The song could be an Advent anthem, for it poignantly names the hope and longing which shape this season. She sang:
I am known to stay awake
A beautiful world I’m trying to find
I’ve been in search of myself
It’s just too hard for me to find
Said it’s just too hard for me to find
I am in the search of something new
Searching inside of you
Badu reminds me of the energy and vitality behind Paul’s words. He sought a beautiful world, searching for something new, inside of himself and inside of us.
And, painfully, Paul saw the way the Church remained asleep at the crucial hour. “Let us then lay aside the works of darkness and put on the armour of light; let us live honourably as in the day, not in revelling and drunkenness, not in debauchery and licentiousness, not in quarrelling and jealousy.”
In our own day we would use different words to name the sleepiness of the Church. Perhaps words like Martin Luther King’s to his white colleagues from his prison cell in Birmingham. “We will have to repent in this generation not merely for the hateful words and actions of the bad people but for the appalling silence of the good people.” And certainly that’s the sense of woke imagined by Badu and countless people using the phrase today: to be awakened to the injustice, oppression, racism, and misogyny around us.
But I want to press this term towards a particular direction. I’m mindful of Vaclav Havel’s stories of life under totalitarianism: the state always wants to distract us from what’s going on by lifting up utopian visions: ignore the falling ledge, see the bright prospects of humanity.
We don’t have a totalitarian government, but we face something just as controlling in the invasive ideology of white supremacy. The white supremacists are good at using evasive thinking. They lift up grand visions to distract from what’s going on: a vision of America that never was America to me - a vision of law and order when what they mean is discriminatory policing, religious freedom when they mean legalizing homophobia, election protection when they mean voter suppression.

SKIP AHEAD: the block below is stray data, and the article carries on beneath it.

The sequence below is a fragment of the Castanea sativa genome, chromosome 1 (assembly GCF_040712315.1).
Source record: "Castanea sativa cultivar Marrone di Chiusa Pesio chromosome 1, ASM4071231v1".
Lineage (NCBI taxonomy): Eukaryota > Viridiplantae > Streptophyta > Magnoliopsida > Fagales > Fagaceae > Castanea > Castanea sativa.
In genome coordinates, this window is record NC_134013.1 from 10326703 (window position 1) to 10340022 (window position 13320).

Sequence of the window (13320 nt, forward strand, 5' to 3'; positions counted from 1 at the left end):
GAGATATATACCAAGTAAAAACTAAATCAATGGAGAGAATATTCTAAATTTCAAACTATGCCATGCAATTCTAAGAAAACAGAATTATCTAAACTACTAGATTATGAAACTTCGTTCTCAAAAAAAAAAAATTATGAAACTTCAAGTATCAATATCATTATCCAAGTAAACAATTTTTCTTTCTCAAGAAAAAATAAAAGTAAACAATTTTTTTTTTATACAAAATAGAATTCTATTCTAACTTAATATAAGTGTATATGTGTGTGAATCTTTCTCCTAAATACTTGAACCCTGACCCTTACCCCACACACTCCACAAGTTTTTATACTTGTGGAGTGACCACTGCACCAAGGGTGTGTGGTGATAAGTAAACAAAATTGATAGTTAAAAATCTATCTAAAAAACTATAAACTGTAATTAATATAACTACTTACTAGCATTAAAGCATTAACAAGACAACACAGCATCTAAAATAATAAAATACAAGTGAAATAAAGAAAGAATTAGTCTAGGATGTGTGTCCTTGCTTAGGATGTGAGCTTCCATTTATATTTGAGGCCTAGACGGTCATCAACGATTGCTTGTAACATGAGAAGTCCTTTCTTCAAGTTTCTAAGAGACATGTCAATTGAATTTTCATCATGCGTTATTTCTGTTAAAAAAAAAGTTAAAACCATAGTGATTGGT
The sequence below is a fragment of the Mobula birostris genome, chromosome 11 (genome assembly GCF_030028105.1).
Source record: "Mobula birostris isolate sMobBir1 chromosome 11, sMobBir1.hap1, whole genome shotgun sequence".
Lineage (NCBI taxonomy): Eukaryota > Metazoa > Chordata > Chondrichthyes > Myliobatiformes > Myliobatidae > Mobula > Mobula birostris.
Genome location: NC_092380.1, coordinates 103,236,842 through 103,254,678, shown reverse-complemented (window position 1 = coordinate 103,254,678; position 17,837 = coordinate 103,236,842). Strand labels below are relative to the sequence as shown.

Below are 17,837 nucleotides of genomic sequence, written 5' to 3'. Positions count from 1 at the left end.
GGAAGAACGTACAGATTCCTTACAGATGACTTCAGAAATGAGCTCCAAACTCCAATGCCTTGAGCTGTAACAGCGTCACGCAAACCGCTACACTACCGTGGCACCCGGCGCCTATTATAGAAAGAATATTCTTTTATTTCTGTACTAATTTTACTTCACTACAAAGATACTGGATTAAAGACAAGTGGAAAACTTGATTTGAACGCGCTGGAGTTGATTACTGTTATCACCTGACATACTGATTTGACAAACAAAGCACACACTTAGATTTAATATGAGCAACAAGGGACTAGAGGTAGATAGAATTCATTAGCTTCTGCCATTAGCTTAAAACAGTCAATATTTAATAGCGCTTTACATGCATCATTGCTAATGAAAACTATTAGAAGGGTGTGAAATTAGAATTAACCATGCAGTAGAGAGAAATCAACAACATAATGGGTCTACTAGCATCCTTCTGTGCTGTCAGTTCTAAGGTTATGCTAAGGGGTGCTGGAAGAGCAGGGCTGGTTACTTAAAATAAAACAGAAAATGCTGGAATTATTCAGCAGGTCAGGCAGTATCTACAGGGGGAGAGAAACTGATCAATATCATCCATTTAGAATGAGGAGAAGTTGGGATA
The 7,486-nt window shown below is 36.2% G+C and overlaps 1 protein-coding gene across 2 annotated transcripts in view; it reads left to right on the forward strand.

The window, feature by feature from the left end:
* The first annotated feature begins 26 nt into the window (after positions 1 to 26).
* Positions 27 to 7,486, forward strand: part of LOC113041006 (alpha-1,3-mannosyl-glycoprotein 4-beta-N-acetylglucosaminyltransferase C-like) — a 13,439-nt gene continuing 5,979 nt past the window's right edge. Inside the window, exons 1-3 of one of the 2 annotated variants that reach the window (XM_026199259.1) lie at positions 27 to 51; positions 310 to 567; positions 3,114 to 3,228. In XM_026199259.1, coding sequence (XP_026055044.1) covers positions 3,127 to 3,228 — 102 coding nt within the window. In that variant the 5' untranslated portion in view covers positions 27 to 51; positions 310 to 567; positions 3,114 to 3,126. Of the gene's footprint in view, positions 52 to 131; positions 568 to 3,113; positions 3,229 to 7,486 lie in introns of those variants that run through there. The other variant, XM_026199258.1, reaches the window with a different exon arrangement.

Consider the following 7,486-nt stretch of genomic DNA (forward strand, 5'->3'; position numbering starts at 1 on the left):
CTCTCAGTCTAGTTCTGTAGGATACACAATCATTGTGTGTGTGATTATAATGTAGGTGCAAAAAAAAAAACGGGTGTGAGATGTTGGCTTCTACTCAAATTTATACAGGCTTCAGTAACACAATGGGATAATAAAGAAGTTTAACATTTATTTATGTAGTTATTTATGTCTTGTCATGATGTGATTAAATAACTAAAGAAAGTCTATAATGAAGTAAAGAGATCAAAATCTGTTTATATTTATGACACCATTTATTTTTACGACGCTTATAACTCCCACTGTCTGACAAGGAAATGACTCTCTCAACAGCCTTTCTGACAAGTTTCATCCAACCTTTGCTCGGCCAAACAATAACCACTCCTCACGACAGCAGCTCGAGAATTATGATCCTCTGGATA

We don’t need more grand visions. Instead, we need to wake up to the real, the concrete, the practical issues right before us.
Which is, of course, true to what happens when I literally wake up. First it’s the fitbit buzzing on my arm. Then the alarm clock, strategically placed on the opposite side of the room. Not to mention Duchess, who knows she get fed first thing in the morning. Waking up, at least for me, is a slow adjustment to pressing, buzzing, demanding realities. Really, I can’t have any grand visions until after the second coffee.
I read this into Paul’s Letter. The portion we read ends with, “Instead, put on the Lord Jesus Christ.” Now we could have a whole sermon just on that, but here’s what I notice. All over scripture we hear about God’s love: it’s the grand vision. But when God wanted to act, God took on human flesh. That’s the mystery of Christmas: when God decided to act, God didn’t thunderously declare some vision but instead got down into the gritty details of life - being born into poverty, in a backwater of the Empire, a far as possible from power, a life of vulnerability.
When I think of my faith this Advent morning, it means to me a spirituality awakened to the vulnerable, the practical, the concrete reality happening around me. Just this month I heard of a local company who wanted to hire an African-American man. They brought him to Milwaukee. His flight arrived late. So he went out to find a restaurant on Brady Street. The cops questioned him, “What are you doing here?” After his interview, he drove up Lake Drive. The cops pulled him over, “What are you doing here?” And so he asked himself, “What am I doing here?” It was a good job offer, but he’d rather stay on the east coast than here.